The Cheshire Newspaper Articles Collection (1756 – 1922)

Today’s blog post comes to us from Bill Basel, Head of Adult Services.

Cheshire was a farming community for most of its history and from its settlement in 1694.  Until 1953, there was no long-established local newspaper.  As a result, today there is no ‘paper of record’ to consult for the day-to-day events that occurred in the distant past.  The Cheshire Newspaper Articles Collection was developed by the Cheshire Library in an effort to partially fill this archival gap.

The collection is drawn from various state and national newspaper sources that occasionally printed articles about Cheshire and its residents over the years.  Many articles are very brief or are legal notices that include residents’ names.  Other articles’ subjects include the Academy, Crime and Punishment, the Farmington Canal, Fires and Disasters, Railroads, the Reformatory, and Town events. Though the Cheshire Newspaper Articles Collection does not include all events that occurred in town, (and in some cases there are gaps of many years between articles), genealogists will find these articles valuable because they can place an ancestor in a location at a certain time. History lovers will be interested in learning about long forgotten episodes that took place in town.

The Collection consists of seven binders of newspaper articles.  The articles are located on the library’s Lower Level and are available for public use. You may access our online index to the Articles Collection on the CPL website.  Go to the eResources page and select Cheshire HistoryCopies of the articles may be requested by email through a form on the Cheshire History page.

Cheshire was originally know as “Ye Fresh Meadows”

Call the library’s Reference Department at 203-272-2245, ext. 4, with any questions.

 

This Year’s Best Crime Novels So Far

Today we are featuring a guest post by Cassie Peters:

Crime novels offer glimpses into the minds of those who choose to either take the law into their own hands or ignore it entirely. Through the author’s words, we are able to contemplate, observe, and judge the motivations that make the criminals tick. If learning about the underworld is within your literary interests, here are some of the best crime novels of 2018. Following a long tradition of crime-based literature, many of these novels are brilliant subversions of the well-known and popular genre. Get ready to take a harrowing leap into the minds of 2018’s fictional criminals.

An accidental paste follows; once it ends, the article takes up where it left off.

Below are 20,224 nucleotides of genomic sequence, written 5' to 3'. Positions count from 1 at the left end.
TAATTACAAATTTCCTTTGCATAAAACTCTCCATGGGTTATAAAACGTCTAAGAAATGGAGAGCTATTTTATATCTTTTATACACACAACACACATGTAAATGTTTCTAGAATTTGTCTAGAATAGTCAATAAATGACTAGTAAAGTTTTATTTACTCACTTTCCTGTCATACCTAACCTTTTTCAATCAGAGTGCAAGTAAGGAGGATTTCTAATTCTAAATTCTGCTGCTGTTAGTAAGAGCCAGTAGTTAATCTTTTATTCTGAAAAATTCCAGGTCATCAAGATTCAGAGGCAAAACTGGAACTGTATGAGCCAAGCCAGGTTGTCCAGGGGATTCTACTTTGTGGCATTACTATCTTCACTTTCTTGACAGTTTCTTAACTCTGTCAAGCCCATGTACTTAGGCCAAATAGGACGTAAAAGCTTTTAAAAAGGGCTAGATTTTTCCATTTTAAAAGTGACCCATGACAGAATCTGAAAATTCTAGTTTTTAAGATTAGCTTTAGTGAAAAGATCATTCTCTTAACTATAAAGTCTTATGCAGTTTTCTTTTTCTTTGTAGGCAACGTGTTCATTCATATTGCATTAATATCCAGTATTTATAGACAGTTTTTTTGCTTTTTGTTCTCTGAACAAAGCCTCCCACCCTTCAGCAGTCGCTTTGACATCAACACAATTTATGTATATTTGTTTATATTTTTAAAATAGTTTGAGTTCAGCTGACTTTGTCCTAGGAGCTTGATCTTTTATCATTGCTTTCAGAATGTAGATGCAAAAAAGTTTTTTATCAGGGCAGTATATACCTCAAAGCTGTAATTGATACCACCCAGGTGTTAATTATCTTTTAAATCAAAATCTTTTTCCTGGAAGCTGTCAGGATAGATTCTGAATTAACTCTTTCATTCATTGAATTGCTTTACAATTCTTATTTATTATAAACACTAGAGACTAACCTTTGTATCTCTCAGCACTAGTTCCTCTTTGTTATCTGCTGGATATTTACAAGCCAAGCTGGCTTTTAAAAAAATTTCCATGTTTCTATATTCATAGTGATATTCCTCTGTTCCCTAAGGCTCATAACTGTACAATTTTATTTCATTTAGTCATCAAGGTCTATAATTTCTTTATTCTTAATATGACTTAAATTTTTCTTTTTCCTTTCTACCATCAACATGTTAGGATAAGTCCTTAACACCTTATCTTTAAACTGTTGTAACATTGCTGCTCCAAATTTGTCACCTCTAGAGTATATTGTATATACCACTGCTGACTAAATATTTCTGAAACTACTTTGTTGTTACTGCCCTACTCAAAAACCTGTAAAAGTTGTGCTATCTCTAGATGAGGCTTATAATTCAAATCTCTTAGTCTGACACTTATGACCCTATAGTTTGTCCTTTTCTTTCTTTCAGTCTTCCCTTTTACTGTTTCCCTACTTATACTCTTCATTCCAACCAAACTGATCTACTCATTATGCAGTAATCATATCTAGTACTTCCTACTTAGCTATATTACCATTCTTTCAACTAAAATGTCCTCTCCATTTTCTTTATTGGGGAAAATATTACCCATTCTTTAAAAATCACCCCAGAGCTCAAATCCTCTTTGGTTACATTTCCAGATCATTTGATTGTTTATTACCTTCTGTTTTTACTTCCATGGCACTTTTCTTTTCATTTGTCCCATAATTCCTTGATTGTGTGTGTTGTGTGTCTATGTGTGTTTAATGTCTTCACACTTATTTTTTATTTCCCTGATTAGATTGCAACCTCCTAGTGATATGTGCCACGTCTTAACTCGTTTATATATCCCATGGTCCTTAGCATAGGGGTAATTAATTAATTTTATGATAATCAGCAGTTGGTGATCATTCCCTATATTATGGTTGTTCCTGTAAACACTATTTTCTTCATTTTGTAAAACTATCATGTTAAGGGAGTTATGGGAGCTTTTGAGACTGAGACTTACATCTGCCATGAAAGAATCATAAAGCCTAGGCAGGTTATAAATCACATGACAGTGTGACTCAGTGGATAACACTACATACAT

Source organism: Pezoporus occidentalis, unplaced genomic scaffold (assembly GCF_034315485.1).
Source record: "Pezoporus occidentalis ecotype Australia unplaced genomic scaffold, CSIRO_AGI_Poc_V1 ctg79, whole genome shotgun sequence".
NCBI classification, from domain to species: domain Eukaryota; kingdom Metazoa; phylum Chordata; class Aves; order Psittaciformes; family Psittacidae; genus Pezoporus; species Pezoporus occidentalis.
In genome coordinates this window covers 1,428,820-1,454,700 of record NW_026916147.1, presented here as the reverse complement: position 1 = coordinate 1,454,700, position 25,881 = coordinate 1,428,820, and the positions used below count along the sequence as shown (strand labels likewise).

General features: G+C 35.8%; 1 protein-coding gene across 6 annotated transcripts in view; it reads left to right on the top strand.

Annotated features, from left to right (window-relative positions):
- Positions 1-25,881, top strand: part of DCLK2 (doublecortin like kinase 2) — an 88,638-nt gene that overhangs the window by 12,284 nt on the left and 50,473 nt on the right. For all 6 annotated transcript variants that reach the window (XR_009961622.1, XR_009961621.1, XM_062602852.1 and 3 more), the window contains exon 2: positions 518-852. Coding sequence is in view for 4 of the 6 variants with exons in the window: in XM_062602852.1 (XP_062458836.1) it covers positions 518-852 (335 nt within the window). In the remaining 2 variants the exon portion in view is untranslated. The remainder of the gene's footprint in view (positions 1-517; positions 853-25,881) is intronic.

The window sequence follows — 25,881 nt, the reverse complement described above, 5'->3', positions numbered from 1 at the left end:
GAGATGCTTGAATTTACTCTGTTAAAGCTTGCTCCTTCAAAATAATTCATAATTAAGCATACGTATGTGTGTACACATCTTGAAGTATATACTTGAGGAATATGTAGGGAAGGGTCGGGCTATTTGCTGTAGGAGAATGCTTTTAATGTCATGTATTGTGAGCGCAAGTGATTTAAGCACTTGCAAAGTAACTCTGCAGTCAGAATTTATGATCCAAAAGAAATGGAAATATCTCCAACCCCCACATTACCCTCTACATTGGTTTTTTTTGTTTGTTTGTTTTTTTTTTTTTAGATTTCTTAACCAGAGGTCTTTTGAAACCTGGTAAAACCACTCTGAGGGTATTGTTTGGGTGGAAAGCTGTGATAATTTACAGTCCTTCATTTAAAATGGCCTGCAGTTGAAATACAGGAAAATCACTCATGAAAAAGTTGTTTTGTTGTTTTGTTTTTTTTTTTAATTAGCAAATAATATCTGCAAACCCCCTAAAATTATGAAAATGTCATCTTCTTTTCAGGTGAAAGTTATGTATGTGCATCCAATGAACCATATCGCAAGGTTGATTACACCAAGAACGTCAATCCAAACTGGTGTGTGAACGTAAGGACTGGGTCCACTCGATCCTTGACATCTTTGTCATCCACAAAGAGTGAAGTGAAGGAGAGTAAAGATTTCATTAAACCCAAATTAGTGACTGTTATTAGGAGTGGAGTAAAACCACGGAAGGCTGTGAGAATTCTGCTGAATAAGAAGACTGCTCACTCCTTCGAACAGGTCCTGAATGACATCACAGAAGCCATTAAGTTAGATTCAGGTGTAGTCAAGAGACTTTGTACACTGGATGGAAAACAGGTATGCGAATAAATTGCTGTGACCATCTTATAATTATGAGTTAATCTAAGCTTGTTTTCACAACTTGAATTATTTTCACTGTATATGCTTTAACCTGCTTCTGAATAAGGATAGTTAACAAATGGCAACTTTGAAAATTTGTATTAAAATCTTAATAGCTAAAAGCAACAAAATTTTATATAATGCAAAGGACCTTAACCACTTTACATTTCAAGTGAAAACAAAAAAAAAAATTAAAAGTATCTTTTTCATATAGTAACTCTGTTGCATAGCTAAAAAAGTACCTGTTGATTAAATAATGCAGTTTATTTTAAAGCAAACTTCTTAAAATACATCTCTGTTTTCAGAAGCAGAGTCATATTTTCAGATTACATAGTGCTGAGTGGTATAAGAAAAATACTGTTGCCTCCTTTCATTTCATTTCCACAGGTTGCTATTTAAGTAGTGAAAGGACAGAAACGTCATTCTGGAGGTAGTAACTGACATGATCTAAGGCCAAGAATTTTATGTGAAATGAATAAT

The Outsider by Stephen King

Terry Maitland is a Little League coach, family man, and all-around beloved pillar of the community who was arrested for the mutilation and murder of a young boy. Honest cop Detective Ralph Anderson struggles with deciphering all available evidence for fear of convicting the wrong suspect, until his wife Jeannie asks all the right questions that leads the investigation to the truth. Meanwhile, time-warping details both obscure and provide glimpses into hidden, deeper truths. Stephen King’s The Outsider is a masterful twist on the classic crime genre. A smooth and effortless tale of modern day crime with just the right amount of noir, politics, and psychedelics. Not a lot of writers can so pleasurably disorient readers like King.


Hellbent by Gregg Hurwitz

An orphan who at 12 was enrolled in a top-secret government training program for assassins escapes to become an unlikely vigilante in Hellbent. The novel is the latest in author Gregg Hurwitz’s international bestselling series of books in the Orphan X series. It’s a sordid look into the all-too-fragile lives that evolve on their own amid government motives and conspiracies. Crime and conspiracy take on a humanitarian form via bullet train-paced prose. 

The Perfect Nanny by Leila Slimani

What if Mary Poppins was a sociological suspense-thriller that didn’t hold anything back? There’s nothing mystical or magical about Leila Slimani’s The Perfect Nanny, but she manages to masterfully subvert expectations via her sublime prose. It’s no secret that the lives of the characters in the story are in danger, including young children.  The mystery is whether or not you’ll be able to make it through the slow simmer of how a wholly trustworthy figure can transition into a rationally irrational monster. Library Journal says, “What initially feels like routine, unremarkable women’s fiction morphs into a darkly propulsive nail-biter overlain with a vivid and piercing study of class tensions”.  Peppered with social realist truths amid subtle but constant mounting dread, The Perfect Nanny submits a poverty-stricken view of Paris that culminates in one of the most satisfyingly horrible endings yet.

Into the Black Nowhere by Meg Gardiner

FBI rookie Caitlin Hendrix is assigned to the FBI’s elite Behavioral Analysis Unit to find a serial killer who leaves behind grisly clues. In this  dark, disturbing portrait of murder from the perspective of a career forensic psychologist, Agent Hendrix works with the FBI’s serial crime unit and a legendary FBI profiler to dissect the motivations behind a killer based on the available evidence. Into the Black Nowhere is a gripping novel that doubles as a crash course in sociology, critical thinking, crime research methodology, psychological testing, and criminal theory. Based on the exploits of the infamous Ted Bundy, Gardiner’s novel succeeds at a creating a realistic depiction of how serial killers function that is horrendous and unflinchingly educational at the same time. Don’t worry – you won’t need an actual degree in forensic psychology to enjoy this book. However, you should be prepared to learn a thing or two about the criminal mind – insights that might be too dark or true to be forgotten. Watch your step.

This feature post written for Cheshire Library Blog by Cassie Peters.